Like Peter Singer and Jeff McMahan, I have sympathy for Anna Stubblefield, the Rutgers professor who was convicted in 2015 of raping a severely disabled man known as “D.J.” Her crime, horrid as it was, arose not from bad intentions or from failed duty, but from the consistent application of ideas we are all asked to applaud.

Stubblefield had dedicated much of her career to advocating for the “radical inclusion” of disabled people—and given her principles, rape was the only way to do it. Under a certain view, one that happens to be dominant today, people can be considered fully human only to the extent that they enter into sexual relationships. To refuse sexual expression to any class of persons—gays, say—is to deny their humanity.

This idea makes a kind of sense. Sex is the supreme act of physical intimacy, one blessed by the Church in the sacrament of matrimony. Today, though, we tend to regard it as a sacrament above and beyond all others, the measure of a happy life. If one believes that humans are ultimately material creatures who find their happiness in this world, if one believes that there is no higher intimacy than that of sex, then the logic of radical inclusion cannot help but allow—cannot help but demand—that the disabled have sex. If they cannot have it, then they cannot be fully or finally human. This is the logic Stubblefield followed to its end.

In doing so, she overcame her own better moral instincts. Throughout her career, Stubblefield had declared her opposition to “ableism”—the prejudice that assumes humans have dignity only to the extent that they possess certain abilities—but she also consistently succumbed to it. She did so first of all by practicing “facilitated communication,” a debunked method in which an assistant steadies the hands of the severely disabled while they pick out letters or point to objects. According to practitioners, this technique allows the disabled to communicate with the outside world. In fact, it merely treats them like Ouija boards, dumb objects manipulated by others. The hopeful assumption of this method is that the severely disabled suffer from only physical, not mental, disabilities. There must be a normally—perhaps preternaturally—intelligent person somewhere behind the convulsing neck and withered hand.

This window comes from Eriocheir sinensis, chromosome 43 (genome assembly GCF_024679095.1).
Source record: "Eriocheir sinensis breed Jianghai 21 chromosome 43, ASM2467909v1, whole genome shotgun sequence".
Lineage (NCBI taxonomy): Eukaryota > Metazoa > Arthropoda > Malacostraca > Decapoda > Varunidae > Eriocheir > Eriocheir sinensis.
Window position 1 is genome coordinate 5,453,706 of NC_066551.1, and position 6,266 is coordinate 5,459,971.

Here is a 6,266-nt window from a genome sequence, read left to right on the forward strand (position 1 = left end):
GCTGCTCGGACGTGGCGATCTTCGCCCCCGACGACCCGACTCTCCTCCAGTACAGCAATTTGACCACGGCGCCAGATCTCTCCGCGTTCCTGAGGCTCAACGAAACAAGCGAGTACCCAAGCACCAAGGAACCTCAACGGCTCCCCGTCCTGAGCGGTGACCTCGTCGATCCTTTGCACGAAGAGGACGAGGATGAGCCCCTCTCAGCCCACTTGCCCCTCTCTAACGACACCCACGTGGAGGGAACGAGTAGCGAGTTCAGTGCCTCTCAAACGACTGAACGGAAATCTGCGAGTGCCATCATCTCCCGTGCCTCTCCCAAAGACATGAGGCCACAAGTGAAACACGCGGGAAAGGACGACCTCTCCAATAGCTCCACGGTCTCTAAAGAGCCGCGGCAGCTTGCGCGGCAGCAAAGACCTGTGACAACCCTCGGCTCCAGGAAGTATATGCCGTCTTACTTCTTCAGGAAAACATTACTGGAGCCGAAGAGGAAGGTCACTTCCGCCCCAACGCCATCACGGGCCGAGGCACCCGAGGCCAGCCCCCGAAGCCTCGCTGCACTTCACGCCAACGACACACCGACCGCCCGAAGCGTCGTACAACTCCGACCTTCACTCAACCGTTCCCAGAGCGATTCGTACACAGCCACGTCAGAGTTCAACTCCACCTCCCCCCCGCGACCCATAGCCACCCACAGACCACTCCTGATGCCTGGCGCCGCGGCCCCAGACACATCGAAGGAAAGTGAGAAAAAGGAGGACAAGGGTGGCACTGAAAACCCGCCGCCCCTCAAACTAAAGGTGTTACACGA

It is, of course, a fantastical assumption, and an ableist one as well. What if some humans really are mentally incapable of communication? What if they really are incapable of consenting to sex?

What would be needed then would be a different form of radical inclusion, one not dependent on the ability to communicate or to make love. We get a hint of what that might look like in the New York Times’ 2015 report on the Stubblefield case. Among the things that first made D.J.’s family wary of facilitated communication were the claims (mediated through Stubblefield) that he did not like gospel but did like a kind of bougie wine called “Fat Bastard”:

Other things raised Wesley’s suspicions, too. Some of D.J.’s messages didn’t seem as if they came from him. D.J. typed with Anna that he didn’t like gospel music, but Wesley knew his brother loved to sway in church, doing what Wesley called the “Stevie Wonder dance.” D.J. also typed, through Anna, that he enjoyed red wine—especially from a label called Fat Bastard. But Wesley spent Communion Sundays with D.J. and said he never showed much interest in drinking wine. “It seemed very class-based,” Wesley said. “It seemed very much of what she liked but not what [D.J.] liked.”

Of course, Stubblefield was projecting the dreadful prejudices of her own class (gospel, bad; crudely named wine, good) onto D.J. Tied up with those prejudices is an incomprehension of religion. Stubblefield did not know that D.J. liked gospel, presumably because she had never accompanied him to church. She wanted to be intimate with him, but she doesn’t appear to have accompanied him to communion.

If she had, she would have witnessed a different kind of radical inclusion—one based not on the assumption that each person is secretly intelligent, or capable of consensual and pleasurable sex, but instead on Christ’s blood poured out for many. The Eucharist is the Christian form of radical inclusion, the great visible sign of the soul’s union with God. Stevie Wonder once prayed that God keep “the mighty from the small.” However good our intentions, as long as we disdain the form of radical inclusion Christ offers, the small will continue to suffer injury at the hands of the mighty.


Matthew Schmitz is literary editor of First Things.

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